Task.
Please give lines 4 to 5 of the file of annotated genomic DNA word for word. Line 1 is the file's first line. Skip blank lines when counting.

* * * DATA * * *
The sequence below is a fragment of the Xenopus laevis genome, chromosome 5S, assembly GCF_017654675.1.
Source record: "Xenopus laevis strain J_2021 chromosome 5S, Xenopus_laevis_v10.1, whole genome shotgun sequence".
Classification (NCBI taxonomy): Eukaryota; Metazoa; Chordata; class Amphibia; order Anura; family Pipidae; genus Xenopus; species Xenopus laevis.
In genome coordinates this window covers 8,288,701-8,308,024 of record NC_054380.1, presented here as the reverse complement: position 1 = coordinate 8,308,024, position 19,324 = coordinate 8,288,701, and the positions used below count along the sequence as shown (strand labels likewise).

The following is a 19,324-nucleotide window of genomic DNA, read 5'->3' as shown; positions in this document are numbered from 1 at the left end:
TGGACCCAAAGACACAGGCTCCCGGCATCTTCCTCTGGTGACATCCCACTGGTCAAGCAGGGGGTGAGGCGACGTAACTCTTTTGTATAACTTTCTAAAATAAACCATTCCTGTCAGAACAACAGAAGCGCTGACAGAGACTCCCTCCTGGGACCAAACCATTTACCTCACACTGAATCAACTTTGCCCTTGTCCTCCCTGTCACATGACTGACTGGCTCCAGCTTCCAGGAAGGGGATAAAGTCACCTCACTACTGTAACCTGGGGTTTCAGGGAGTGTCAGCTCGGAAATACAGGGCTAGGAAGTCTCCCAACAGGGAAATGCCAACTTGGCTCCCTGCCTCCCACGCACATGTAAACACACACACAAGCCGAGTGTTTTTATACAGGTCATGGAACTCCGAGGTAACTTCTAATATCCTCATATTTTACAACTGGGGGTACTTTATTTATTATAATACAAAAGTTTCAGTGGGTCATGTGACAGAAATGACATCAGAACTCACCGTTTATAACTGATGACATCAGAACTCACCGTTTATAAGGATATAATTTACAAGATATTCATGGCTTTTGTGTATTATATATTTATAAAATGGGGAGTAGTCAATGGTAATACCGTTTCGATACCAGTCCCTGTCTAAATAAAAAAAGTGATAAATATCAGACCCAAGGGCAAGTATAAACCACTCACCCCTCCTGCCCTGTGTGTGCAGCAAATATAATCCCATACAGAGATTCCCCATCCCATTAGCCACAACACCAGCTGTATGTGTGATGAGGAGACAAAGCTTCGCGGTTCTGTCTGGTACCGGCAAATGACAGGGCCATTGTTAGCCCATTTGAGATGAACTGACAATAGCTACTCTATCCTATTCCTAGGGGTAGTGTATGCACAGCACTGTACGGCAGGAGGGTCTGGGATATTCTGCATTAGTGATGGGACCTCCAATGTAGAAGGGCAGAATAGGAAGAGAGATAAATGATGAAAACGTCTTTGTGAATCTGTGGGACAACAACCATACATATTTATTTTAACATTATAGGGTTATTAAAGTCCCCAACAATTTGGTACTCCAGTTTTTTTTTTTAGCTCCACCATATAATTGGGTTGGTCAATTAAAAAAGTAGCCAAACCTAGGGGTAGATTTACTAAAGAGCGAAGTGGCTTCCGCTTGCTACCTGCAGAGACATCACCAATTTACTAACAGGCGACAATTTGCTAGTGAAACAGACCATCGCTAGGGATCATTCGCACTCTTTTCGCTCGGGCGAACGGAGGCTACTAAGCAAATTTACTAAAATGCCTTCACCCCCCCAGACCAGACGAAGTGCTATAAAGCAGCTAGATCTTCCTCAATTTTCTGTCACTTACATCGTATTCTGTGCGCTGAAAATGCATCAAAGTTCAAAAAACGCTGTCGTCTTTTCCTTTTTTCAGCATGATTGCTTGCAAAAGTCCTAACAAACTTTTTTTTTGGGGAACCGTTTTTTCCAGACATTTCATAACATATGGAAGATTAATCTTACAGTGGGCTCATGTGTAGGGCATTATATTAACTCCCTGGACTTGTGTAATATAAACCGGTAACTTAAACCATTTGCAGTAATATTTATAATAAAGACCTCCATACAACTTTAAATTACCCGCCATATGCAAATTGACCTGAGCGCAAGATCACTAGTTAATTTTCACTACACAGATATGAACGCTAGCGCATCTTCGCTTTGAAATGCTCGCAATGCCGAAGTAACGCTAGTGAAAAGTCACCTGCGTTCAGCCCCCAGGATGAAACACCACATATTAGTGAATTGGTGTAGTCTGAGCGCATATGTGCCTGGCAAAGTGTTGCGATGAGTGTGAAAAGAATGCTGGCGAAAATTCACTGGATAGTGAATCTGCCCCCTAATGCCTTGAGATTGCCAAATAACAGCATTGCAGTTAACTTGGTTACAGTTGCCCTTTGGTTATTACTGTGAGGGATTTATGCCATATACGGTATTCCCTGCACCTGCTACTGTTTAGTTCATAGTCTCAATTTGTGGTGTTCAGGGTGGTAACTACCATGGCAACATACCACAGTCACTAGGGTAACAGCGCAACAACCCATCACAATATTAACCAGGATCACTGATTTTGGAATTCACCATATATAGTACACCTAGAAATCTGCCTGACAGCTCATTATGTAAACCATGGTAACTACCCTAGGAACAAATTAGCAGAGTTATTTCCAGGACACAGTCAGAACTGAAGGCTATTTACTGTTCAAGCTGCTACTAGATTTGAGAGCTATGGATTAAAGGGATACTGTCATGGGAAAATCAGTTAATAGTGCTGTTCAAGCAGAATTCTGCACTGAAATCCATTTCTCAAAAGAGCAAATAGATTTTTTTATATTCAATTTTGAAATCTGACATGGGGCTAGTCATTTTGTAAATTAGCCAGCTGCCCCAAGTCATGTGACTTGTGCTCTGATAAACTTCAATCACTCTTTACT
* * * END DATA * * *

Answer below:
In genome coordinates this window covers 8,288,701-8,308,024 of record NC_054380.1, presented here as the reverse complement: position 1 = coordinate 8,308,024, position 19,324 = coordinate 8,288,701, and the positions used below count along the sequence as shown (strand labels likewise).

The following is a 19,324-nucleotide window of genomic DNA, read 5'->3' as shown; positions in this document are numbered from 1 at the left end: